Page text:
A “reproduction” of a walking sign placed by Matt Tomasulo and friends in Raleigh, North Carolina (of course, with a little reference to my City of Port Moody, BC). Further information on their walking sign initiative can be found at http://www.kickstarter.com/projects/cityfabric/walk-your-city.

Tactical Urbanism in Action

According to Mike Lydon, writer for Pattern Cities (http://patterncities.com/archives/175), tactical urbanism is:

"A pattern [of action] that features the following five characteristics:
- A deliberate, phased approach to instigating change;
- The offering of local solutions for local planning challenges;
- Short-term commitment and realistic expectations;
- Low-risks, with a possibly high reward; and
- The development of social capital between citizens and the building of organizational
  capacity between public-private institutions, non-profits, and their constituents.”

This is a rather fitting term for Matt Tomasulo’s recent Walk Raleigh intiative. Back in January, Mr. Tomasulo, a master’s student in Raleigh, NC, and a few friends placed 27 walking signs around the city at major intersections. The purpose of which was to encourage walking and, in turn, promote healthier, sustainable communities.The signs were not approved by the city and were removed but have since been replaced as part of a 90 day pilot project.

What an interesting tactic. Such initiatives, while guerilla in style, are an important piece of public engagement in planning. They work to educate the public in how simple building healthy communities can be. And in how simple and quick walking instead of driving can be.

What sort of tactical urbanism initiative would you dream up?

 

 

Images taken from http://vancouver.ca/engsvcs/streets/vivavancouver/

The future for public gathering?

The Vancouver Police Department’s recently released internal riot review calls for an end to large scale public events that attract and concentrate large crowds of young persons; those events that draw more of a family crowd are the exception. I find this outcome disappointing but somewhat expected. I am a bit nervous about what this will mean for future public gatherings, especially for young persons (including myself, at least for a little bit longer) who are a demographic that should be encouraged not discouraged to participate in the public events and happenings in their communities. Yet, I sympathize with the City of Vancouver and the Vancouver Police Department – how do we encourage participation in these type of events but prevent outcomes like the Stanley Cup riots?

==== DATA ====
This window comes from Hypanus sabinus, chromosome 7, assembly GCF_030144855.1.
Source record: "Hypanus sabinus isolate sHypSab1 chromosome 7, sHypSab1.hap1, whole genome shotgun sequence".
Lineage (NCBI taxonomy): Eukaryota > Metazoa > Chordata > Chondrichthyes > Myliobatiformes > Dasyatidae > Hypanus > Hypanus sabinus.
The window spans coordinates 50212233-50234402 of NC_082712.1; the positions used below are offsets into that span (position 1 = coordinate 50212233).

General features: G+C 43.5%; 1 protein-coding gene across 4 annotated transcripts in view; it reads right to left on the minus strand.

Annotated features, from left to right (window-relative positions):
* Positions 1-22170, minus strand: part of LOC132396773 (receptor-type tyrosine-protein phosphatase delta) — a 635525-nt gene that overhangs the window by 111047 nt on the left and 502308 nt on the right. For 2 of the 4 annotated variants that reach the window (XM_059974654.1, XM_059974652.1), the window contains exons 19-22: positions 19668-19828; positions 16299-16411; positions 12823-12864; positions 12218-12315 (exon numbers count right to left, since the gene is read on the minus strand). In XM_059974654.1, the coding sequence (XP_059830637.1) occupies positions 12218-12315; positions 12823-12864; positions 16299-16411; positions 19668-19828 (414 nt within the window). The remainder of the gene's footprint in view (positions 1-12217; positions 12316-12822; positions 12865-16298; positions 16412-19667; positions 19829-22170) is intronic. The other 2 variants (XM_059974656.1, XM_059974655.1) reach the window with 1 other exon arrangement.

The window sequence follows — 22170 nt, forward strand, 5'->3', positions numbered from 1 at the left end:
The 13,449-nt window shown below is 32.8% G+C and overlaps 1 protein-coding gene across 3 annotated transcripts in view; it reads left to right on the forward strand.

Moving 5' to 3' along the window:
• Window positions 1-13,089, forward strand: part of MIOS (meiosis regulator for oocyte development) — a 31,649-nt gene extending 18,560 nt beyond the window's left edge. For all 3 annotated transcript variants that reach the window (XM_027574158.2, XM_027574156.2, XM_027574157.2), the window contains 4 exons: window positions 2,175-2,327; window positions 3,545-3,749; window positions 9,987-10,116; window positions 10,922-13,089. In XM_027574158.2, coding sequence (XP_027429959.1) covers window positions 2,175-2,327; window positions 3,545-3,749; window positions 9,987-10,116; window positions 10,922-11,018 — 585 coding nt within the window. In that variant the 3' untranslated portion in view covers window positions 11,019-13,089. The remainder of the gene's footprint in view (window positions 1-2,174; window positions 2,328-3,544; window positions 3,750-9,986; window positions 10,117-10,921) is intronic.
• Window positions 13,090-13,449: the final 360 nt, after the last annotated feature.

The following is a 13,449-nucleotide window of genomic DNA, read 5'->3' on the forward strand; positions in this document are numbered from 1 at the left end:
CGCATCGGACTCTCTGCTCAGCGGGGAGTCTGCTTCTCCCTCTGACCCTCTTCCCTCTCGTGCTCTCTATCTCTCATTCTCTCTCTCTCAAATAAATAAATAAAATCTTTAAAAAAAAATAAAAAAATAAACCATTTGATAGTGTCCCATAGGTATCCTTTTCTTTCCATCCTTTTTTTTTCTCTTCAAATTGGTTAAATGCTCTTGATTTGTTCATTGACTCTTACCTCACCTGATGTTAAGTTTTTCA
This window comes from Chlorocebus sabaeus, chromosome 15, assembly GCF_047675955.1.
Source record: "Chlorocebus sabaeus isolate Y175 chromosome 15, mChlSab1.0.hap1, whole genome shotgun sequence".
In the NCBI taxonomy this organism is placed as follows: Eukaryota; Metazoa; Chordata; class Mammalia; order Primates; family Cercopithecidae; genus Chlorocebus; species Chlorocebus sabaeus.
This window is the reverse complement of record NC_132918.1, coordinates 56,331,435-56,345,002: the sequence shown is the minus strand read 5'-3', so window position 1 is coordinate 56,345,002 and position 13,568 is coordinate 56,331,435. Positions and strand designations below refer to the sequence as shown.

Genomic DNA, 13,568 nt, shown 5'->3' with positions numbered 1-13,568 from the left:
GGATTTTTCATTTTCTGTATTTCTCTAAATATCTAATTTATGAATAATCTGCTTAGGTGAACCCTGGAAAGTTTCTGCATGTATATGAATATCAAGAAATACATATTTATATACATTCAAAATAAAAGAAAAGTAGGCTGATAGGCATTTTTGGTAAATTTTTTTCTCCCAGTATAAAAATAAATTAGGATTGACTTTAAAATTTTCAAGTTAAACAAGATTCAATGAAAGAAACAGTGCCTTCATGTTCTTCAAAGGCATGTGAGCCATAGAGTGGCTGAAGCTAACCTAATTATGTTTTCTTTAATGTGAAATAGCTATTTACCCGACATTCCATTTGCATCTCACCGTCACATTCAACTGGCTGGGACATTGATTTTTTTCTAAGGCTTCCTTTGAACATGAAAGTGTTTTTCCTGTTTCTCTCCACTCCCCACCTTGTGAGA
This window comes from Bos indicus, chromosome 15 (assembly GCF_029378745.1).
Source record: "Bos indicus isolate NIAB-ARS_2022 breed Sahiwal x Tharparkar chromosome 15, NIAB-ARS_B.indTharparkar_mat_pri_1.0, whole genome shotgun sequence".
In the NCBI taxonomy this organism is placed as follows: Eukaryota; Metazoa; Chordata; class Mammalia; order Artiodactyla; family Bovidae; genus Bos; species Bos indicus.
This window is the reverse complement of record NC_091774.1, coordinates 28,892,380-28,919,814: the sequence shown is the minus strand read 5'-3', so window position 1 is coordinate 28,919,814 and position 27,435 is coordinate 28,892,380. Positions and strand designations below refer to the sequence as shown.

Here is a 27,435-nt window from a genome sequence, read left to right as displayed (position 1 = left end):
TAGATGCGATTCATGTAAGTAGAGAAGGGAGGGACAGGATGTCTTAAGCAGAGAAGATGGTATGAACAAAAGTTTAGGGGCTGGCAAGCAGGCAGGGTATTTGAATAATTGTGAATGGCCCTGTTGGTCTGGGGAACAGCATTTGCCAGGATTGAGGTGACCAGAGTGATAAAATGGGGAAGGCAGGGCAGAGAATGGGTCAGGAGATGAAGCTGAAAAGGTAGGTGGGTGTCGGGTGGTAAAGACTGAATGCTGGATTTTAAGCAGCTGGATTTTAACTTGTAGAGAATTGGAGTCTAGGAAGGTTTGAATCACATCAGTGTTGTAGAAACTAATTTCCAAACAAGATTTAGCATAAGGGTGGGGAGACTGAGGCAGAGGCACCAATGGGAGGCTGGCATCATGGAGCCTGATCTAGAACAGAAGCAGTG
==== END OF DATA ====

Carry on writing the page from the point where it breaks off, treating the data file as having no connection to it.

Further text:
To shed positive light on public gathering and space, I think it is worthy to turn attention to the City’s VIVA Vancouver program, which, taking its cue from San Francisco, has transformed eight street spaces into “people places.” What a great initiative to build community events and encourage the shared use of public space – roads aren’t just for cars anymore.

 

A great street (at least I think so). Yu’er Hutong, Beijing, China.

A Really GREAT Street

Last week I had the (very fortunate) opportunity to hear Allan Jacobs speak on the topic of Great Streets.* Jacobs is the former Director of City Planning for San Francisco and the author of Great Streets, a book that considers street types and urban spaces around the world. Jacobs considers ‘great’ streets as vital in making great cities.

As uncovered in the book, great streets have a few physical and designable characteristics that make them so attractive. So what are these great street qualities? According to Jacobs, a great street has…

1      Places for people to walk with some leisure. Busy streets are good, but you also do not want it to be too crowded. Jacobs suggests a measure of 16 people/metre/minute, as this is generally when arms start to touch, but he also suggests that we be cautious about using such quantitative standards.

2      Physical comfort. A great street should provide shade when it is hot and sun when it is cool.

3      Definition. Definition provides a sense of place and gives boundaries to the street. Buildings can provide definition; a general rule is to have the height of buildings be at least half the width of the total right-of-way. If buildings do not provide definition then a really good line of trees can work well.

4      Transparency. Those characteristics or qualities that invite you in, the sights and clues of what it is that is behind it, what it is that gives definition.

5      Complementarity. Characteristics and qualities that are complementary, buildings for example. This provides an understanding of context.

6      Quality and Maintenance. A great street is well kept, not too run down.

7      Qualities that engage the eyes. These are the in’s and the out’s of the street, the qualities that attract the eyes and get the eyes to wander and be curious.

8      Qualities that contribute. There are a few key elements that contribute to a great street, these include trees, buildings, marked beginnings and endings, density and special design features (such as textured pavement or interesting seating).

Reflecting on the neighbourhoods and streets that I enjoy many of these characteristics are present. Moreover, designing streets with these characteristics in mind may also make them more sustainable- innovative designs that meet these characteristics often include street trees, space for active transportation, greater opportunities for shops, and designated public spaces.

Reflect on your favourite neighbourhoods and streets and uncover what makes them so great. Are there any qualities or characteristics that differ from those above that make the street or neighbourhood an attractive place to be?

*This was another great free public lecture offered by SFU’s City Program.